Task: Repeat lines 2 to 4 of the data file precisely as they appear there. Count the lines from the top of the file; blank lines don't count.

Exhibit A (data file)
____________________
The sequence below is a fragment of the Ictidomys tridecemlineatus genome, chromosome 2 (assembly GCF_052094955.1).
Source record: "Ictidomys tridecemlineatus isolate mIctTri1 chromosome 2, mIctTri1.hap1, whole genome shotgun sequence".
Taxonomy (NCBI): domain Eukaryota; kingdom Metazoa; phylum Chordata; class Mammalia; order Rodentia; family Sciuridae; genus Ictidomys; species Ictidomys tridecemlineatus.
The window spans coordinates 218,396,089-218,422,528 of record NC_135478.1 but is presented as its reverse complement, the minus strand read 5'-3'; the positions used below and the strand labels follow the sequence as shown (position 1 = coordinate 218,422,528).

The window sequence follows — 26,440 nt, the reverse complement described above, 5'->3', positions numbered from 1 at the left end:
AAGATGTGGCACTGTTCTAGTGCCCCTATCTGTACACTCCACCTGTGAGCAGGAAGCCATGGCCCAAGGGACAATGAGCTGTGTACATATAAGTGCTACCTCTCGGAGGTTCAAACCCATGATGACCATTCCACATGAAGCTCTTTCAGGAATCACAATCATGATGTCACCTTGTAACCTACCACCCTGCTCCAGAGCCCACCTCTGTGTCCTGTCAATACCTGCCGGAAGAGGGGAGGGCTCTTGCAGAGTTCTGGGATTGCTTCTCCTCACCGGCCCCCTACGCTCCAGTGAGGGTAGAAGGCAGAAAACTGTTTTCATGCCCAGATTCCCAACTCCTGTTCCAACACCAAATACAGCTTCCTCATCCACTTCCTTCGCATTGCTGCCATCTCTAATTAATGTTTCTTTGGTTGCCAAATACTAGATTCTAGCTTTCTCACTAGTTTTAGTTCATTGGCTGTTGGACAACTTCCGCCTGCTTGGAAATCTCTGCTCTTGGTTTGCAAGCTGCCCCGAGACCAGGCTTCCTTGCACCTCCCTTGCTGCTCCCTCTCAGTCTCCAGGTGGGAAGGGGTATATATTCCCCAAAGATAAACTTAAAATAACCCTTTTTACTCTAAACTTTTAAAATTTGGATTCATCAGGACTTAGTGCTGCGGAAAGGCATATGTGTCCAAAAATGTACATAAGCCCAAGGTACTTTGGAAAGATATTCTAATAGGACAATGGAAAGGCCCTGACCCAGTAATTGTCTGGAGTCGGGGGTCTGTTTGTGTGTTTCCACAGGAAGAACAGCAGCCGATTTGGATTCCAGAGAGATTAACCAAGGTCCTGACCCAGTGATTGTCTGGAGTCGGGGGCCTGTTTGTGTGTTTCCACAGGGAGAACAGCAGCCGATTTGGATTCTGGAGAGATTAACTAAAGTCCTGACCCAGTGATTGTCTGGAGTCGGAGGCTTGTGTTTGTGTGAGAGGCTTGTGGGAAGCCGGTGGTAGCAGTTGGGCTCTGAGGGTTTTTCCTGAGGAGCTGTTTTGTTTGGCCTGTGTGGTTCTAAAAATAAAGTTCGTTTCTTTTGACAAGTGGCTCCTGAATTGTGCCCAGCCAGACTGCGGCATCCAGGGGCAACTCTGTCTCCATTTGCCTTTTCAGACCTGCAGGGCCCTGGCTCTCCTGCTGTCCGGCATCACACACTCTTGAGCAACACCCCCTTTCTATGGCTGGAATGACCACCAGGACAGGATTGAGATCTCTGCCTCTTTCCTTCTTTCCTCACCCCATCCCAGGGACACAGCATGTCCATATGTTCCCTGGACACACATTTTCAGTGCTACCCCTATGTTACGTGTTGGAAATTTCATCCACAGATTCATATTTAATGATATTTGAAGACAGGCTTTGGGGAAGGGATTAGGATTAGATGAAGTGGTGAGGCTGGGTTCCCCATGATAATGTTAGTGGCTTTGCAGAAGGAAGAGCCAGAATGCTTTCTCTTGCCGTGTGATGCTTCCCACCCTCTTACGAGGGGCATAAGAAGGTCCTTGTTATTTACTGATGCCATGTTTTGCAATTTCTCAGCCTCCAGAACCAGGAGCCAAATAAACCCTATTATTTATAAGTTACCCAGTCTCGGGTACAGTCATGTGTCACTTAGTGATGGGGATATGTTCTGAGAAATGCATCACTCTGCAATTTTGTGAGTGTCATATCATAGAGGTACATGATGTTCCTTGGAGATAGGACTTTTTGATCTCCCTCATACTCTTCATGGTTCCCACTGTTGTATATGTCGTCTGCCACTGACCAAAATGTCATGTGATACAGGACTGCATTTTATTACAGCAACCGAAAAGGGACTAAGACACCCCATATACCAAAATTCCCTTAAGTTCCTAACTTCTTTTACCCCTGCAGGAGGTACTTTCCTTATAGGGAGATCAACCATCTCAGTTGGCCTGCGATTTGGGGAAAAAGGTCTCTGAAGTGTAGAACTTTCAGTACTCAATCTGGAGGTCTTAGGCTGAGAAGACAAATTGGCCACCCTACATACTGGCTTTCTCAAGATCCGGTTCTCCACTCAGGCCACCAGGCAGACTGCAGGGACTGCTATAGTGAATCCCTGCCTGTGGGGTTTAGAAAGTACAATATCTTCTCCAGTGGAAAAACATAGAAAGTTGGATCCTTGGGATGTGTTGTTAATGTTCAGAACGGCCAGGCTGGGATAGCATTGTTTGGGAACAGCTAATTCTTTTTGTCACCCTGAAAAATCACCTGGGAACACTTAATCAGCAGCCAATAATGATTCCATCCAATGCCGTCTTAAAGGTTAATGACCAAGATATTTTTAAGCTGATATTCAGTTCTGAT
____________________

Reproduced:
Source record: "Ictidomys tridecemlineatus isolate mIctTri1 chromosome 2, mIctTri1.hap1, whole genome shotgun sequence".
Taxonomy (NCBI): domain Eukaryota; kingdom Metazoa; phylum Chordata; class Mammalia; order Rodentia; family Sciuridae; genus Ictidomys; species Ictidomys tridecemlineatus.
The window spans coordinates 218,396,089-218,422,528 of record NC_135478.1 but is presented as its reverse complement, the minus strand read 5'-3'; the positions used below and the strand labels follow the sequence as shown (position 1 = coordinate 218,422,528).